As I said yesterday, I’ve been a bit surprised (in a good way!) by how tough and united the Obama administration has been in terms of pressing Israel to freeze settlement activity. Laura Rozen reports that Netanyahu’s surprised too, he was apparently expecting empty talk and loopholes:
Last night, shortly after U.S. Secretary of State Hillary Clinton told journalists that the Obama administration “wants to see a stop to settlements — not some settlements, not outposts, not natural growth exceptions,” Israeli Prime Minister Benjamin Netanyahu called a confidante. Referring to Clinton’s call for a settlement freeze, Netanyahu groused, “What the hell do they want from me?” […]
In the 10 days since Netanyahu and President Barack Obama held a meeting at the White House, the Obama administration has made clear in public and private meetings with Israeli officials that it intends to hold a firm line on Obama’s call to stop Israeli settlements. According to many observers in Washington and Israel, the Israeli prime minister, looking for loopholes and hidden agreements that have often existed in the past with Washington, has been flummoxed by an unusually united line that has come not just from Obama White House and the secretary of state, but also from pro-Israel congressmen and women who have come through Israel for meetings with him over Memorial Day recess. To Netanyahu’s dismay, Obama doesn’t appear to have a hidden policy. It is what he said it was. […]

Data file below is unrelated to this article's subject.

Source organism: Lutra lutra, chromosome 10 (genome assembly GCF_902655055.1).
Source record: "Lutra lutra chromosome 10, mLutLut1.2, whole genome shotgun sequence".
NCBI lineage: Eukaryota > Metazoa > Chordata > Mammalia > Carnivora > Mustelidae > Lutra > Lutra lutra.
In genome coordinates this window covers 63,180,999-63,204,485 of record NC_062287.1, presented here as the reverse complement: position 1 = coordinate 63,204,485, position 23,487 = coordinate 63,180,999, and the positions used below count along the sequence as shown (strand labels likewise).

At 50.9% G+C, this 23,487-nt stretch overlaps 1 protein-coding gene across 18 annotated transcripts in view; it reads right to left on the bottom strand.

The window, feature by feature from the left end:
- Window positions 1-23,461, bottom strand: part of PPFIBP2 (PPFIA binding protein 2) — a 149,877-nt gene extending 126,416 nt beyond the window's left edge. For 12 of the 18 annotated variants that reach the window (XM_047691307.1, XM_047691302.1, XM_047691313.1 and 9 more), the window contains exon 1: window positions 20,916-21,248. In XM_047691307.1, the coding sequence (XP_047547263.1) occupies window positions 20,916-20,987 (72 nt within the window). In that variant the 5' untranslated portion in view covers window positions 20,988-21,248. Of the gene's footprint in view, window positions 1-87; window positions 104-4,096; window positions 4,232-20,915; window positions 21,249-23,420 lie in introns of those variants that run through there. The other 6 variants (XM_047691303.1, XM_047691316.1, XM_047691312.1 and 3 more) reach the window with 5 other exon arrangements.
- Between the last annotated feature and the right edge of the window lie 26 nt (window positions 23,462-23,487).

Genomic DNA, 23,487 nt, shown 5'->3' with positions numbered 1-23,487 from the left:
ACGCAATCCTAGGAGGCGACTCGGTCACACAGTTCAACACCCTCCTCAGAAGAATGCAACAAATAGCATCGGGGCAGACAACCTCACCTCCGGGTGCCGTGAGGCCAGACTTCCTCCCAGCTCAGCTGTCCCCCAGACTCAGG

It’s not just the administration that’s delivering Netanyahu that message, however. Whereas in the past Israeli leaders have sometimes eased pressure from Washington on the settlements issue by going to members of Congress, this time, observers in Washington and Israel say, key pro-Israel allies in Congress have been largely reinforcing the Obama team’s message to Netanyahu. What changed? “Members of Congress have more willing to follow the leadership of the administration … because [they] believe it is in our national security interest to move toward ending the conflict and that it is not a zero sum for Israel,” the former senior Clinton administration official said.
Good on Obama. But also good on the members of congress. It seems to me that Netanyahu has been hoping to be able to get away with defying the administration by getting congressional allies to pressure the White House, thereby causing the White House to decide that they’d rather give in than jeopardize their agenda. In part, this change in congress just reflects members of congress recognizing the realities of the situation. But I also think that the advocacy of new groups like J Street — currently running a campaign to support Obama’s position on the settlemeent issue — is helping to stiffen the spines of people with the right instincts.